SQL - Databases
What's a Database? A SQL database is nothing more than an empty shell, like a vacant warehouse. It offers no real functionality whatsoever, but does provide a virtual space to store data. Data is stored inside of database objects called tables, and tables are the containers that actually hold specific types of data, such as numbers, files, strings, and dates.
A single database can house hundreds of tables containing more than 1,000 table columns each and they may be jam packed with relational data ready to be retrieved by SQL. Perhaps the greatest feature SQL offers is that it doesn't take much effort to rearrange your warehouse to meet your ever-growing business needs.
SQL - Creating a Database
Creating a database inside of SQL Express has its advantages. After launching Microsoft's SQL Server Management Studio Express application, simply right-clicking on the Databases folder of the Object Explorer gives you the option to create a New Database. After selecting the New Database... option, name your database "MyDatabase" and press "OK".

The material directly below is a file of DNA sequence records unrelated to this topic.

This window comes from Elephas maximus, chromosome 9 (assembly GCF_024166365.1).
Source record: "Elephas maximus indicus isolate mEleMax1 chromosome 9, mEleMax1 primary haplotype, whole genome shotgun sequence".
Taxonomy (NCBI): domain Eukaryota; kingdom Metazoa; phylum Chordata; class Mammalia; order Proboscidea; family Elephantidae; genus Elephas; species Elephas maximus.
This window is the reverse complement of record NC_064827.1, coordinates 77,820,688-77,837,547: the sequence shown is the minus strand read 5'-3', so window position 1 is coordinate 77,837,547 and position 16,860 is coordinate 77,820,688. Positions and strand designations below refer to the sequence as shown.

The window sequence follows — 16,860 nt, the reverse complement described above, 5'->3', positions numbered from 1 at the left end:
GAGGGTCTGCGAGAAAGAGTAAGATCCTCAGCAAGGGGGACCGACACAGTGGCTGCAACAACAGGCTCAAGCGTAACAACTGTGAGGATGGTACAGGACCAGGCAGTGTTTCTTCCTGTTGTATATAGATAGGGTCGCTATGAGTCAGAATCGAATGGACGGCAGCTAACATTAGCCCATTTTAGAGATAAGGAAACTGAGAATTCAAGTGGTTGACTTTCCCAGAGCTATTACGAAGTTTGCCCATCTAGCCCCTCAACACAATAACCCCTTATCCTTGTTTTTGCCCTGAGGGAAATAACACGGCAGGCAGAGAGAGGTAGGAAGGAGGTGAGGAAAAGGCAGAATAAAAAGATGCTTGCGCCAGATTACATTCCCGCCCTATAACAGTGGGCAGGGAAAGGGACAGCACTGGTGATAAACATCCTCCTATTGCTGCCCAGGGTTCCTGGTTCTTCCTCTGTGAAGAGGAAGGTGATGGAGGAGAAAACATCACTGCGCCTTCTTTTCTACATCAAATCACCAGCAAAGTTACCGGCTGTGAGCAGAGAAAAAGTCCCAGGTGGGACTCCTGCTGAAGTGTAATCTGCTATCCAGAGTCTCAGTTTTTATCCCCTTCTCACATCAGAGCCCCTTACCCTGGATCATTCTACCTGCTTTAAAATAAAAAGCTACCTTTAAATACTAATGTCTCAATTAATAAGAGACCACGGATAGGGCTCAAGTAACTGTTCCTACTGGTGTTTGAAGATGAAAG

Now is the time to press the New Query button located toward the top of the screen, just above the Object Explorer pane.
Pressing this button offers an empty tab. All SQL query statements (code) that we will be exploring will be entered here and executed against the SQL Express database.
If you haven't yet created a new database, you may also create a database by typing the following SQL query statement into your new empty query tab, and then pressing the Execute button or striking the (F5) key.
SQL Create Database Query:
CREATE DATABASE MyDatabase;
After executing this query, SQL will notify you that your query has run successfully and that the database was created successfully. If you receive an error message instead, Google the error message for troubleshooting advice. (Vista users must verify that they are running SQL Server Management Studio Express with administrator privileges.)
Congratulations! You have executed your first SQL command and written what is perhaps your first bit of SQL code.
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